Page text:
Bad business as usual: Anyone who thinks Trump can run the country must look at how he's run his campaign

Many Trump staffers have walked out because he didn't pay them — this is the kind of chaos he'd bring to D.C.

By Heather Digby Parton


Published September 9, 2016 12:00PM (EDT)

Donald Trump   (Getty/Alex Wong)
Donald Trump (Getty/Alex Wong)

During the Republican primaries when it became clear that Donald Trump might actually pull off his miracle and win the presidential nomination, conservative movement folks had a big decision to make. Most of them were committed to Texas Sen.Ted Cruz. He was, after all, the real deal from their perspective. But there were a few more pragmatic types who still believed that Florida Sen. Marco Rubio was the smart choice, perhaps a little bit slippery but much more likely to win, so conservative enough. As Trump blundered and blustered his way through primary after primary leaving damaged and broken GOP all-stars in his wake, it became necessary for some of them to make a choice. Should they be team players and join up with the certifiably unfit Trump or should they stand up and just say no?

Many conservative intellectuals like those of the National Review and the Weekly Standard as well nationally known columnists like George Will and Charles Krauthammer said no, and the #NeverTrump movement was born. They tried to figure out a way to thwart him but ultimately came up short. The electoral structure designed to help the frontrunner blew back on the party establishment and it turned out that the conservative grassroots cared nothing about their carefully nurtured ideology and instead were enthralled with the racist dog whistling and militant nationalism that had been the foundational motivators of the movement.  The dissenters will, in the end, have their pride,  and some, like Cruz and Kasich will have a chance to try to rebuild from the rubble.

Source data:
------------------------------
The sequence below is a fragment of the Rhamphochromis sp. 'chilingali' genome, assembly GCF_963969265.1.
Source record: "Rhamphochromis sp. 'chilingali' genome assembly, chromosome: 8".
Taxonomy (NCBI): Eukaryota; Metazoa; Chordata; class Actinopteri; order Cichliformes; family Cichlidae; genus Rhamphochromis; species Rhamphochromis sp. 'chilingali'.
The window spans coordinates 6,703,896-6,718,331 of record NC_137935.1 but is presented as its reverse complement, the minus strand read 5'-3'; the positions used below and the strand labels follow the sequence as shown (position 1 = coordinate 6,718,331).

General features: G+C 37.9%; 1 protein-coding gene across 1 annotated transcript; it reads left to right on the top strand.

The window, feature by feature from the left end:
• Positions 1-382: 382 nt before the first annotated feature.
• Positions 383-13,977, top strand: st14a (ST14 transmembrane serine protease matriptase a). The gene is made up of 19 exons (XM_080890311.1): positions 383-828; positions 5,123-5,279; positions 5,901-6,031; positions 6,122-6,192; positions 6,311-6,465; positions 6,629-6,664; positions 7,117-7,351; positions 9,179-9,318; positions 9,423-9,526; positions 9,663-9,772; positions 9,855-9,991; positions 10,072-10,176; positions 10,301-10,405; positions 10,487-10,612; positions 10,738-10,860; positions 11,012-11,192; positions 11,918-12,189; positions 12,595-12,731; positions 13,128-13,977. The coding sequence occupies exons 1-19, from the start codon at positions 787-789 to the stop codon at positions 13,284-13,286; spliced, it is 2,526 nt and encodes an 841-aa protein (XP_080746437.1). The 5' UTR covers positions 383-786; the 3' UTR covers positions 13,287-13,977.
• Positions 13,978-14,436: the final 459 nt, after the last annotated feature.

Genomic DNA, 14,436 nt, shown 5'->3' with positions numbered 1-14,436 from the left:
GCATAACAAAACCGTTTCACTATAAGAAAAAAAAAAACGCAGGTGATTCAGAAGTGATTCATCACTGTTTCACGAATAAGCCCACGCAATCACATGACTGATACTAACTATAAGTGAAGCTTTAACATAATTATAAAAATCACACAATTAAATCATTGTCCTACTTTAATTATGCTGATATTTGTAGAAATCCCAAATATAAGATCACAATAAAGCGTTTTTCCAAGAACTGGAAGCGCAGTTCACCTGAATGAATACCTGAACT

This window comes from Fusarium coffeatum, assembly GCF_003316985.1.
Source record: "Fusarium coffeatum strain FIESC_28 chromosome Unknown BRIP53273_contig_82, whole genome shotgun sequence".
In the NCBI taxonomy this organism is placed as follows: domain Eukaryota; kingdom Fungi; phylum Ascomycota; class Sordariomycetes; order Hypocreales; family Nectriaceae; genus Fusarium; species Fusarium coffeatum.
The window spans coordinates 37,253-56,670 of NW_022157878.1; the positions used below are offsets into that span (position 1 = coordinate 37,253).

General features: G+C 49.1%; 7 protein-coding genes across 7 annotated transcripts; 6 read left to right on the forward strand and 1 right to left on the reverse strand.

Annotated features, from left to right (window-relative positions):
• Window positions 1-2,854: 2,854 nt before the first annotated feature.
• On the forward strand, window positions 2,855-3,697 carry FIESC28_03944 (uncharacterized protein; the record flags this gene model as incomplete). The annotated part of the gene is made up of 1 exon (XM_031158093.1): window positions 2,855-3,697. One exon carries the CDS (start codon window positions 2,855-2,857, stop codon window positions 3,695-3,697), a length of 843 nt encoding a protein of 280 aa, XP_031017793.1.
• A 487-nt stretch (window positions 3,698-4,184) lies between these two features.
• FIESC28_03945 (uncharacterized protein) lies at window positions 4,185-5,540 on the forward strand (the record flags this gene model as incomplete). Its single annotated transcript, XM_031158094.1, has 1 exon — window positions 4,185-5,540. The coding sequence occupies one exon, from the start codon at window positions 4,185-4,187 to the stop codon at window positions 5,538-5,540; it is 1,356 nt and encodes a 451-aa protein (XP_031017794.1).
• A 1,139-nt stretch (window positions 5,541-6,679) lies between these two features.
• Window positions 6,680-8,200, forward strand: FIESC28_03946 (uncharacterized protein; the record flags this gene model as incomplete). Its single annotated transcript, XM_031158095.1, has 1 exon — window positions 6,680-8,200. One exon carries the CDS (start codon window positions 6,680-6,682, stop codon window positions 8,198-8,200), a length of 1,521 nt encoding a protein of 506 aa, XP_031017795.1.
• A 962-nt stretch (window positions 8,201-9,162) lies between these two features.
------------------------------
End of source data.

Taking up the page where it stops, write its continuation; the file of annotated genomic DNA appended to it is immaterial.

But there was another group of conservatives  Donald Trump was able to cajole into believing they would have a say in his campaign and beyond. These were political professionals who had convinced themselves that Trump could be "managed" and would actually be a better choice than Ted Cruz, a fanatic who refused to be a team player.

The National Review reported this from the GOP retreat:

The developing feeling among House Republicans? Donald Trump is preferable to Ted Cruz. “If you look at Trump’s actual policies, they’re pretty thin. There’s not a lot of meat there,” says one Republican member in Ryan’s inner circle, who requested anonymity to speak frankly about the two front-runners as leadership has carefully avoided doing all week.

If Trump were to get the nomination, he would “be looking to answer the question: ‘Where’s the beef?’ And we will have that for him,” says the member.

The member says he believes that, when it comes down to it, “almost all of the candidates would subscribe to” the conservative agenda he and the rest of leadership are hoping to advance.

Elder statesman Bob Dole came out early with his view that Trump was preferable because nobody could stand Ted Cruz and  Trump could “probably work with Congress, because he’s, you know, he’s got the right personality and he’s kind of a deal-maker.”